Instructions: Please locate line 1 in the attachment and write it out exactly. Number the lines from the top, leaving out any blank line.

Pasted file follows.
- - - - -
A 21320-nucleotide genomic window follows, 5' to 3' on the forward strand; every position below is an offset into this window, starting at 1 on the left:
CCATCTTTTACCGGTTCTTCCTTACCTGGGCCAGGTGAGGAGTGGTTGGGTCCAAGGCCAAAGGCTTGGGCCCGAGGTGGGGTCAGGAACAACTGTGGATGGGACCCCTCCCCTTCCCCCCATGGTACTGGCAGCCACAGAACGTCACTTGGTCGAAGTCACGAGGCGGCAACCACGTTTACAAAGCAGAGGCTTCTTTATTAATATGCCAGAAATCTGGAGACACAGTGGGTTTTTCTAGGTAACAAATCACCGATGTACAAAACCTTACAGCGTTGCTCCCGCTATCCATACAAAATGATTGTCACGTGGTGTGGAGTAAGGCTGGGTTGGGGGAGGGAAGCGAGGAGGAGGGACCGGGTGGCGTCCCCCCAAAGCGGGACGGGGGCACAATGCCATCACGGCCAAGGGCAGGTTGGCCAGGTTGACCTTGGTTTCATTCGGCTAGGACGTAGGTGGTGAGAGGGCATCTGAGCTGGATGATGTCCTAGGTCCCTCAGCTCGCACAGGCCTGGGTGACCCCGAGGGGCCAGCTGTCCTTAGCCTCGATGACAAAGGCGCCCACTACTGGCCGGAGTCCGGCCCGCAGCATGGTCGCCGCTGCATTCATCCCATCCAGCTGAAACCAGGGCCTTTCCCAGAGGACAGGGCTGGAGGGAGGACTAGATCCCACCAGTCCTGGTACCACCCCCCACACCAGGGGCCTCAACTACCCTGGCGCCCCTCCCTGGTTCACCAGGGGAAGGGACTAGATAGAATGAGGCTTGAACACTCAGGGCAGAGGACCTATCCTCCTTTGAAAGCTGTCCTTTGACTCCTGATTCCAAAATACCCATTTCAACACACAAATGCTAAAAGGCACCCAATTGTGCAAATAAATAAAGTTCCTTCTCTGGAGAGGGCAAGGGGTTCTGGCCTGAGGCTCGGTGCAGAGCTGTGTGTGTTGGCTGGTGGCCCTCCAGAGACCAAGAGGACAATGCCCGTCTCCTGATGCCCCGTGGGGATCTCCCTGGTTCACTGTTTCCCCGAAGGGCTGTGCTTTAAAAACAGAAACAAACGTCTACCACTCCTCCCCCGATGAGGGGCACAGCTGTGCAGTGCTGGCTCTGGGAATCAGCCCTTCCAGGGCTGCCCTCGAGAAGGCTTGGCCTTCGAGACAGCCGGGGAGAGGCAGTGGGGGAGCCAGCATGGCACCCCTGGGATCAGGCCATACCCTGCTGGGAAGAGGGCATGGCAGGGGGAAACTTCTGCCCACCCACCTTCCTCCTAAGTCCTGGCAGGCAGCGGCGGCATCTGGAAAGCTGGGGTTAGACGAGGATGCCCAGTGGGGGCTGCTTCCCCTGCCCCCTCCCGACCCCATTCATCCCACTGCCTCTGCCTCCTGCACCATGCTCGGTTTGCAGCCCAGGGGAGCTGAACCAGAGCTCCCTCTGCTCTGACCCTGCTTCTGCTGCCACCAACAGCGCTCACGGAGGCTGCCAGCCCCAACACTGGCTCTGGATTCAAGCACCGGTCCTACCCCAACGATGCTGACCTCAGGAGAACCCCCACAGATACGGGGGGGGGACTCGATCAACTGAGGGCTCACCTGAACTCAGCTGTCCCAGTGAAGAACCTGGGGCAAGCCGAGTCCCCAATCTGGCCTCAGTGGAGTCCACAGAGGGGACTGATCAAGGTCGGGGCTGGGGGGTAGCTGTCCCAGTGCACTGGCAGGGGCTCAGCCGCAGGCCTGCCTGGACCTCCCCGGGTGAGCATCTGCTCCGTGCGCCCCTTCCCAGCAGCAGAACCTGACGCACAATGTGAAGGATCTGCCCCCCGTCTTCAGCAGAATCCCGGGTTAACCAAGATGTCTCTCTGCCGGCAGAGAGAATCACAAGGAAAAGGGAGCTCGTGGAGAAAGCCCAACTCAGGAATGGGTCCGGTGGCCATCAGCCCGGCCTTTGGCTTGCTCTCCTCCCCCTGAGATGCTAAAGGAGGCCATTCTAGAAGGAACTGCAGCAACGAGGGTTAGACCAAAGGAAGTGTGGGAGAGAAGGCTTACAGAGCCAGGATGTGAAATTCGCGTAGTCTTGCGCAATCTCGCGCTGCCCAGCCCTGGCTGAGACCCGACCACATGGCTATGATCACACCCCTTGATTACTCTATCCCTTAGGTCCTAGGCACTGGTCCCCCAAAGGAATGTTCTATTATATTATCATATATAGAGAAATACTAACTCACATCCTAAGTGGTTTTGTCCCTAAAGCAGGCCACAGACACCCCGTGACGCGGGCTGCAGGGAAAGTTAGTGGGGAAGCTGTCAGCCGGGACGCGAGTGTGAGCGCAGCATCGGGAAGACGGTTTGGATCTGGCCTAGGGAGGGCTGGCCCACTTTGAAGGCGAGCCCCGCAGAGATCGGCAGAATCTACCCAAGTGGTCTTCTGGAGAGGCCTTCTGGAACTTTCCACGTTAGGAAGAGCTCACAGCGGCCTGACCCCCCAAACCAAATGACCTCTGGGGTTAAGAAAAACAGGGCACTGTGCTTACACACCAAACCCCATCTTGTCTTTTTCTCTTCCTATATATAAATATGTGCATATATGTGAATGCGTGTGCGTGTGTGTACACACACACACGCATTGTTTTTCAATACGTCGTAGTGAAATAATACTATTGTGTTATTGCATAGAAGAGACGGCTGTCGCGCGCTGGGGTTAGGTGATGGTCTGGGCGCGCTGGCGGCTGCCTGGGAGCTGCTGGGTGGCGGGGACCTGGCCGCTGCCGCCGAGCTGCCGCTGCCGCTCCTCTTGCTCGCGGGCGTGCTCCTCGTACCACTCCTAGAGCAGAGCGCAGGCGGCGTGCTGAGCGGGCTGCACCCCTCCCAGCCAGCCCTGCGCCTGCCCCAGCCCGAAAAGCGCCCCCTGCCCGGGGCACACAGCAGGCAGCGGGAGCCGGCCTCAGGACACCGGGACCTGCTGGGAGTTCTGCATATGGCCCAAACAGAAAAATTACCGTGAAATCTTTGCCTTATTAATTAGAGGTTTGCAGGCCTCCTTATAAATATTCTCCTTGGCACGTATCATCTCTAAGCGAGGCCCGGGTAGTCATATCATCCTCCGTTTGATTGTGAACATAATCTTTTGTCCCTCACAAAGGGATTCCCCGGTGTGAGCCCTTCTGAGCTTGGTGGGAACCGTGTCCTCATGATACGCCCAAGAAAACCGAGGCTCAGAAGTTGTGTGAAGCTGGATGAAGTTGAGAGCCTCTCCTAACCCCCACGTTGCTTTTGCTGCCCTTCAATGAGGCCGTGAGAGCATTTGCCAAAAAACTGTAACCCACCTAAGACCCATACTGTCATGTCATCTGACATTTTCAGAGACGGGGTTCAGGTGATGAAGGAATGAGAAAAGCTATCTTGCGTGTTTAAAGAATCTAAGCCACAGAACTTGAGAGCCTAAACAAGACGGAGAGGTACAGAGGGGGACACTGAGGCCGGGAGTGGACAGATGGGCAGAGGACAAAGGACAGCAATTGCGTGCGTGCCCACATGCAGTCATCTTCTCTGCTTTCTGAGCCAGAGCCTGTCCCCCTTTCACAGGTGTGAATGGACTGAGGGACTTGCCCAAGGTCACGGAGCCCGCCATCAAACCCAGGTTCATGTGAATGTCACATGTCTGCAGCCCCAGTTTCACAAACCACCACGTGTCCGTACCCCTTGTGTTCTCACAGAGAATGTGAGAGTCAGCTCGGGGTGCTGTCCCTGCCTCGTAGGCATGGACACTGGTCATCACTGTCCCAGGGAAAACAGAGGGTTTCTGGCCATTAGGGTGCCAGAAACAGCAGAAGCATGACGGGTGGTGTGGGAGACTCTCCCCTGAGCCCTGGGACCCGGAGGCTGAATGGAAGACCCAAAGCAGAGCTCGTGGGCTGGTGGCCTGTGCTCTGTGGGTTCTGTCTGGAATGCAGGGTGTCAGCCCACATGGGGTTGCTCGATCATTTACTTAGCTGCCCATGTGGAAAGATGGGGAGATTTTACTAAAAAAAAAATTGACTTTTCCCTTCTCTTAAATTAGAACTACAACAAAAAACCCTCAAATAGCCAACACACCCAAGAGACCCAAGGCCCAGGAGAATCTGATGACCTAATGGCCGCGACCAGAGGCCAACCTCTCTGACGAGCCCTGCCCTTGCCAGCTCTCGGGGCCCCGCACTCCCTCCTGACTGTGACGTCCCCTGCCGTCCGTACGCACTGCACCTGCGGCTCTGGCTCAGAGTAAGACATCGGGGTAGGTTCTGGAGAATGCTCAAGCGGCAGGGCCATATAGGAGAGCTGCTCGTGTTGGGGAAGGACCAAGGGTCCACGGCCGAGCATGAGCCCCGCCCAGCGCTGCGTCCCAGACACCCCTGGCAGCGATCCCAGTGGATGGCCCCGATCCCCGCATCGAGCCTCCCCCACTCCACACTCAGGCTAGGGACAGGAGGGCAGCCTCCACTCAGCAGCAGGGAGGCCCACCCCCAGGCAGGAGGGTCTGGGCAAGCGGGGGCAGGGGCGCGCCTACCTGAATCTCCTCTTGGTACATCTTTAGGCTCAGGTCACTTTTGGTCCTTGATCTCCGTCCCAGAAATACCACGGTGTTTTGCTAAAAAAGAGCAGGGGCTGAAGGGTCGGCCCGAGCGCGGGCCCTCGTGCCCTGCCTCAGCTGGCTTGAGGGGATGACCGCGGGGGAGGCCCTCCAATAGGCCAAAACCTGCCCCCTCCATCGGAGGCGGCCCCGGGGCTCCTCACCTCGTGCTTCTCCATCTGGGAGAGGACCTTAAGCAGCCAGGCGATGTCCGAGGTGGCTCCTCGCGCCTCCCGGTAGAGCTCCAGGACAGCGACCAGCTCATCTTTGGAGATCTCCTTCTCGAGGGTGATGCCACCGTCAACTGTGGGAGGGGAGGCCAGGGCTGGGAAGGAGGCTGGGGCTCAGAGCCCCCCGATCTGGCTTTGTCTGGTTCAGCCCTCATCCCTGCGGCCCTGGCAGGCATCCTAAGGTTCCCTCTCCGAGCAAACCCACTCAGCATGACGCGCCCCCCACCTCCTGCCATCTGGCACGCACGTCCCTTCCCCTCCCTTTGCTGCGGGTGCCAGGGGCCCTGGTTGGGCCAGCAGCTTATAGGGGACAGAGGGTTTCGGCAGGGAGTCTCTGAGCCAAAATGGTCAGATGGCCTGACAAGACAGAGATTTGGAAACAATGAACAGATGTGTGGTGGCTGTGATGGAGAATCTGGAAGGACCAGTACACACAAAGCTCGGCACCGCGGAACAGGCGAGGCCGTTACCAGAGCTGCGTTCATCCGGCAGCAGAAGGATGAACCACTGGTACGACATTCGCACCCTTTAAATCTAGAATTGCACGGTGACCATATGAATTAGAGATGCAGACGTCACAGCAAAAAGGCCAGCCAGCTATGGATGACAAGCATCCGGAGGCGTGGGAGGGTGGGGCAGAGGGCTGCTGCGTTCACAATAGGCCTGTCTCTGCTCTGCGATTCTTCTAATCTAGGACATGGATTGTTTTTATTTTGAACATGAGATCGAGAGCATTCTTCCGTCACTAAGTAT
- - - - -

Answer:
A 21320-nucleotide genomic window follows, 5' to 3' on the forward strand; every position below is an offset into this window, starting at 1 on the left: